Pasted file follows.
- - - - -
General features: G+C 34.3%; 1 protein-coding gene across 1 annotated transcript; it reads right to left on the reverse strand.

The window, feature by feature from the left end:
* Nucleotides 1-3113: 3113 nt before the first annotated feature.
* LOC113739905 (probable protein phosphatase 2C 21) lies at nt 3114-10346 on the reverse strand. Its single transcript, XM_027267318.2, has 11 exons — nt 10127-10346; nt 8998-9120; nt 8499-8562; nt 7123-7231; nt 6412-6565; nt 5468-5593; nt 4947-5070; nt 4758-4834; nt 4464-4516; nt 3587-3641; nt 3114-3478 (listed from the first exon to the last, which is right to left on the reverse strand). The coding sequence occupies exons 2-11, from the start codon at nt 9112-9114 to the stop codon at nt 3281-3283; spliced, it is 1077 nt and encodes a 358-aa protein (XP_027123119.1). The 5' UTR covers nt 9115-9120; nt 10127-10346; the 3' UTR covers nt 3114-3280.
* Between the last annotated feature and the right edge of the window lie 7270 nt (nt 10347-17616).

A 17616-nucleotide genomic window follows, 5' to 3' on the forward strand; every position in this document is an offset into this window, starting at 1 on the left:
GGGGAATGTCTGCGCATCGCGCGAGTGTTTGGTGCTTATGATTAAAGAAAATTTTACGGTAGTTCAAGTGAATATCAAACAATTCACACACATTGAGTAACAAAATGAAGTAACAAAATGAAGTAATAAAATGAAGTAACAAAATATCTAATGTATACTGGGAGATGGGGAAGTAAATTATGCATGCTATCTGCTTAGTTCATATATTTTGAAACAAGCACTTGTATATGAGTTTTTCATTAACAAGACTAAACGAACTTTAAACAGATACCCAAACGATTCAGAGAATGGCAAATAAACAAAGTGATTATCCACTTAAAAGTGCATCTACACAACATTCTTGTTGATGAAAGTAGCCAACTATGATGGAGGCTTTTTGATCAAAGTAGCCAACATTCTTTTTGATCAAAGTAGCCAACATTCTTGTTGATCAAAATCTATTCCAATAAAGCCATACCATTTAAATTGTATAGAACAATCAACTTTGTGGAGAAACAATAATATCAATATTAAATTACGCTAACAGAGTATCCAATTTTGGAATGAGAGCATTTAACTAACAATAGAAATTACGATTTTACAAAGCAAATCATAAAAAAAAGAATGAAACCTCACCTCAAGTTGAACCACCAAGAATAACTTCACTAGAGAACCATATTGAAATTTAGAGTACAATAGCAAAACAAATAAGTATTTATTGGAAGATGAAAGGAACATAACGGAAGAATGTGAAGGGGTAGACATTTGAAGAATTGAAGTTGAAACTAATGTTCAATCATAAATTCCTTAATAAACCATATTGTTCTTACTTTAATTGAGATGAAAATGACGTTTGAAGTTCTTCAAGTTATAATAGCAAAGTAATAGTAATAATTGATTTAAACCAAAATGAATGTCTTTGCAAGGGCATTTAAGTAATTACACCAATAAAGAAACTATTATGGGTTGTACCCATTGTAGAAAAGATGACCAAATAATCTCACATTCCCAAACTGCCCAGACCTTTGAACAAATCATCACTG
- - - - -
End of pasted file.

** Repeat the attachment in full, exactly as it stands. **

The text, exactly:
General features: G+C 34.3%; 1 protein-coding gene across 1 annotated transcript; it reads right to left on the reverse strand.

The window, feature by feature from the left end:
* Nucleotides 1-3113: 3113 nt before the first annotated feature.
* LOC113739905 (probable protein phosphatase 2C 21) lies at nt 3114-10346 on the reverse strand. Its single transcript, XM_027267318.2, has 11 exons — nt 10127-10346; nt 8998-9120; nt 8499-8562; nt 7123-7231; nt 6412-6565; nt 5468-5593; nt 4947-5070; nt 4758-4834; nt 4464-4516; nt 3587-3641; nt 3114-3478 (listed from the first exon to the last, which is right to left on the reverse strand). The coding sequence occupies exons 2-11, from the start codon at nt 9112-9114 to the stop codon at nt 3281-3283; spliced, it is 1077 nt and encodes a 358-aa protein (XP_027123119.1). The 5' UTR covers nt 9115-9120; nt 10127-10346; the 3' UTR covers nt 3114-3280.
* Between the last annotated feature and the right edge of the window lie 7270 nt (nt 10347-17616).

A 17616-nucleotide genomic window follows, 5' to 3' on the forward strand; every position in this document is an offset into this window, starting at 1 on the left:
GGGGAATGTCTGCGCATCGCGCGAGTGTTTGGTGCTTATGATTAAAGAAAATTTTACGGTAGTTCAAGTGAATATCAAACAATTCACACACATTGAGTAACAAAATGAAGTAACAAAATGAAGTAATAAAATGAAGTAACAAAATATCTAATGTATACTGGGAGATGGGGAAGTAAATTATGCATGCTATCTGCTTAGTTCATATATTTTGAAACAAGCACTTGTATATGAGTTTTTCATTAACAAGACTAAACGAACTTTAAACAGATACCCAAACGATTCAGAGAATGGCAAATAAACAAAGTGATTATCCACTTAAAAGTGCATCTACACAACATTCTTGTTGATGAAAGTAGCCAACTATGATGGAGGCTTTTTGATCAAAGTAGCCAACATTCTTTTTGATCAAAGTAGCCAACATTCTTGTTGATCAAAATCTATTCCAATAAAGCCATACCATTTAAATTGTATAGAACAATCAACTTTGTGGAGAAACAATAATATCAATATTAAATTACGCTAACAGAGTATCCAATTTTGGAATGAGAGCATTTAACTAACAATAGAAATTACGATTTTACAAAGCAAATCATAAAAAAAAGAATGAAACCTCACCTCAAGTTGAACCACCAAGAATAACTTCACTAGAGAACCATATTGAAATTTAGAGTACAATAGCAAAACAAATAAGTATTTATTGGAAGATGAAAGGAACATAACGGAAGAATGTGAAGGGGTAGACATTTGAAGAATTGAAGTTGAAACTAATGTTCAATCATAAATTCCTTAATAAACCATATTGTTCTTACTTTAATTGAGATGAAAATGACGTTTGAAGTTCTTCAAGTTATAATAGCAAAGTAATAGTAATAATTGATTTAAACCAAAATGAATGTCTTTGCAAGGGCATTTAAGTAATTACACCAATAAAGAAACTATTATGGGTTGTACCCATTGTAGAAAAGATGACCAAATAATCTCACATTCCCAAACTGCCCAGACCTTTGAACAAATCATCACTG